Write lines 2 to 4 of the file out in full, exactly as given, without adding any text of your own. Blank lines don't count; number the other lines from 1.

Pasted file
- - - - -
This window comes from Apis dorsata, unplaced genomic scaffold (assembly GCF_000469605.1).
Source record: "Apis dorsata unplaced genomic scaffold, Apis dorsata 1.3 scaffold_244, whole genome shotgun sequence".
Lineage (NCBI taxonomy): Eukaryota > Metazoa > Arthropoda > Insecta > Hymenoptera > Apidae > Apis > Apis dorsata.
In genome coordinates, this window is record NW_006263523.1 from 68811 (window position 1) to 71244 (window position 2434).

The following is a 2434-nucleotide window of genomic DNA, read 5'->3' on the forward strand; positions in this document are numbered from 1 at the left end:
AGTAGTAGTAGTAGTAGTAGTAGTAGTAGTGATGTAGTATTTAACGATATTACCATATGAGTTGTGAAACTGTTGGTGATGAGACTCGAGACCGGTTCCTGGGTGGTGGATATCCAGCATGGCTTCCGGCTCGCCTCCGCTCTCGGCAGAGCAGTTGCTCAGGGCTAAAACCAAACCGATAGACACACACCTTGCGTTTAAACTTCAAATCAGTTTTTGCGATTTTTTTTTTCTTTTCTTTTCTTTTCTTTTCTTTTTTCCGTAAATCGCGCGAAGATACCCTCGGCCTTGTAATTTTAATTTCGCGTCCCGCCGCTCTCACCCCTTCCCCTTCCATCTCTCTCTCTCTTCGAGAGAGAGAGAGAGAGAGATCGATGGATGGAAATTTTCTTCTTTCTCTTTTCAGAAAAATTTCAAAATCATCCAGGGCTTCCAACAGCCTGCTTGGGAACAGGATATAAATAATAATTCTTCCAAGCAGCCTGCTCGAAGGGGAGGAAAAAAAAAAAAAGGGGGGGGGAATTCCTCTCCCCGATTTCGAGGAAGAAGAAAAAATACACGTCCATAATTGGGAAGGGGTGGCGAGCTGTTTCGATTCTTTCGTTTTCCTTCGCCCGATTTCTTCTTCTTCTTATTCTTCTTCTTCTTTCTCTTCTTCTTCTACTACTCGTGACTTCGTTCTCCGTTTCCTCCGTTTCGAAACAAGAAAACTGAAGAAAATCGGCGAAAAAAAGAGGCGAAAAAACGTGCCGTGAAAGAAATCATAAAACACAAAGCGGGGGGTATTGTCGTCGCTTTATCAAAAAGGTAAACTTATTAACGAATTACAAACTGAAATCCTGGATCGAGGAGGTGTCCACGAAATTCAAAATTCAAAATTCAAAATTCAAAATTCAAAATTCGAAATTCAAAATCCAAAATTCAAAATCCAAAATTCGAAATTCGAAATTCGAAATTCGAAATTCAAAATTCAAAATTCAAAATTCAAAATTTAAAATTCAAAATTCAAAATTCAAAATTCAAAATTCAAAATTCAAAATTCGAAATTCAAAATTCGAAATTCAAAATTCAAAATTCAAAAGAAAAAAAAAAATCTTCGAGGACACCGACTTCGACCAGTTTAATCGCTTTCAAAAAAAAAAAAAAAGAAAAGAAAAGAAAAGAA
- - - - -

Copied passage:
Source record: "Apis dorsata unplaced genomic scaffold, Apis dorsata 1.3 scaffold_244, whole genome shotgun sequence".
Lineage (NCBI taxonomy): Eukaryota > Metazoa > Arthropoda > Insecta > Hymenoptera > Apidae > Apis > Apis dorsata.
In genome coordinates, this window is record NW_006263523.1 from 68811 (window position 1) to 71244 (window position 2434).